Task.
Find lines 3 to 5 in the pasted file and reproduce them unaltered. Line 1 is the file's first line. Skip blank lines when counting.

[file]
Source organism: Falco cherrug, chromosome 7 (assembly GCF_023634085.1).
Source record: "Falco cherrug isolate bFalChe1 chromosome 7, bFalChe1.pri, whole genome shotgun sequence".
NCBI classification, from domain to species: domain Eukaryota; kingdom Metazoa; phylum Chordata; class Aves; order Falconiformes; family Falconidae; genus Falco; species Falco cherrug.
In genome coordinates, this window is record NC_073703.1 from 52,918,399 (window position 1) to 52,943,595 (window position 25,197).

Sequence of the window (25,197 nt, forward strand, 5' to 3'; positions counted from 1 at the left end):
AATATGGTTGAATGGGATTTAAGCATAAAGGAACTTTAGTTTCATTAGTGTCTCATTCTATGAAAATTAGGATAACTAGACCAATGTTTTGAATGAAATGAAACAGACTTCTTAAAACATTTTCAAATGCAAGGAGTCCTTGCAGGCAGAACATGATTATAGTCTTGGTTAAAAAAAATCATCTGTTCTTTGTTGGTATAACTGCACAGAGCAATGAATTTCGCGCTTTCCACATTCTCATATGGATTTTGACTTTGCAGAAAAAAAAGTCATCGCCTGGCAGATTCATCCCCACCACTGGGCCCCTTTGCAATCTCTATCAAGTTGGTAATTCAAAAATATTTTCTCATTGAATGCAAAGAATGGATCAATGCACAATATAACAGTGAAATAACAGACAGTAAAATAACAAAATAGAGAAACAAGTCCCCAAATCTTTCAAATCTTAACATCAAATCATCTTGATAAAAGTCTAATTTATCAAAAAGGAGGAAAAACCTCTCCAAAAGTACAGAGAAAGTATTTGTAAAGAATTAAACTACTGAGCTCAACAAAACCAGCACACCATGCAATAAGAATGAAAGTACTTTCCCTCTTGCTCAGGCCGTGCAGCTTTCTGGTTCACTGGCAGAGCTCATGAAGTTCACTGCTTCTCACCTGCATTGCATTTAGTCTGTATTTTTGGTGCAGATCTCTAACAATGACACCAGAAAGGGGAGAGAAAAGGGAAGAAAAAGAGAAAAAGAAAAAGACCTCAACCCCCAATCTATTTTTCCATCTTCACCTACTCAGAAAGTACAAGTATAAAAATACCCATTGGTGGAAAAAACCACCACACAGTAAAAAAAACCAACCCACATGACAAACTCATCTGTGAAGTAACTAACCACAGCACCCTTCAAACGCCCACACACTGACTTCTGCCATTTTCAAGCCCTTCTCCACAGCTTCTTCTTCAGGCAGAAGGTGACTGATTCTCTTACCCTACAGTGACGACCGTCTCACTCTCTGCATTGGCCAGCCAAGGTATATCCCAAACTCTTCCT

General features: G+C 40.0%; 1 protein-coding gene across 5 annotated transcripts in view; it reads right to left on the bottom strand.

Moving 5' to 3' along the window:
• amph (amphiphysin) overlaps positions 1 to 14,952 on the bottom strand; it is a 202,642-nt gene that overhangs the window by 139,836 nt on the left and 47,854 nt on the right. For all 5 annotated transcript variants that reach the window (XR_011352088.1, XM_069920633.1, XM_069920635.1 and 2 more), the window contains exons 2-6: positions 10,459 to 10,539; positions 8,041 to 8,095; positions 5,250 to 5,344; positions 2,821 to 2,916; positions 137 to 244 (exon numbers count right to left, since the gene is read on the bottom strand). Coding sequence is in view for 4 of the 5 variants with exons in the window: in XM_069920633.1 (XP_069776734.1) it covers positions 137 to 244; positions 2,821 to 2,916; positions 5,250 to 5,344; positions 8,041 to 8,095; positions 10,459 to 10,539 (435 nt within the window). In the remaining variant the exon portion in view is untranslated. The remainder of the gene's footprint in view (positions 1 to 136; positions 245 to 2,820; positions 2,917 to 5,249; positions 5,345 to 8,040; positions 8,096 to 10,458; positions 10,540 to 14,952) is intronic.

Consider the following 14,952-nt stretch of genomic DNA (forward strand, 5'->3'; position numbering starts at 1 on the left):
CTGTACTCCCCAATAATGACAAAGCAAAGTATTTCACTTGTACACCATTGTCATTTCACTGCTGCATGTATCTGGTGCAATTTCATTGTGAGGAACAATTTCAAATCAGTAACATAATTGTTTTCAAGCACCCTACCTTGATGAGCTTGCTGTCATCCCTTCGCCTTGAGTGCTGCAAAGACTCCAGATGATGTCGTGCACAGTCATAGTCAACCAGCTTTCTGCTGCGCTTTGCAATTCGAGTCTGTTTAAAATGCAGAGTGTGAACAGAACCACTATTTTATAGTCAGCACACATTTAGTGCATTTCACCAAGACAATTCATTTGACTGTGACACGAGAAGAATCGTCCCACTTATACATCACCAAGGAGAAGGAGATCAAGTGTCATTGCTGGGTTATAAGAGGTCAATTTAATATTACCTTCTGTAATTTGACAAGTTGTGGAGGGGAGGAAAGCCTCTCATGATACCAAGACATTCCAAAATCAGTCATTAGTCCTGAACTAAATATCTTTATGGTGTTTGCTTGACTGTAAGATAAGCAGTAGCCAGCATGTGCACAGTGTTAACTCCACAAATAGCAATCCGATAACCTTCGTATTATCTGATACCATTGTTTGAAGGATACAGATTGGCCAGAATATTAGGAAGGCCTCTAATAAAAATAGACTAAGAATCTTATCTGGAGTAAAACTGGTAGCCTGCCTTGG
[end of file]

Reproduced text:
NCBI classification, from domain to species: domain Eukaryota; kingdom Metazoa; phylum Chordata; class Aves; order Falconiformes; family Falconidae; genus Falco; species Falco cherrug.
In genome coordinates, this window is record NC_073703.1 from 52,918,399 (window position 1) to 52,943,595 (window position 25,197).

Sequence of the window (25,197 nt, forward strand, 5' to 3'; positions counted from 1 at the left end):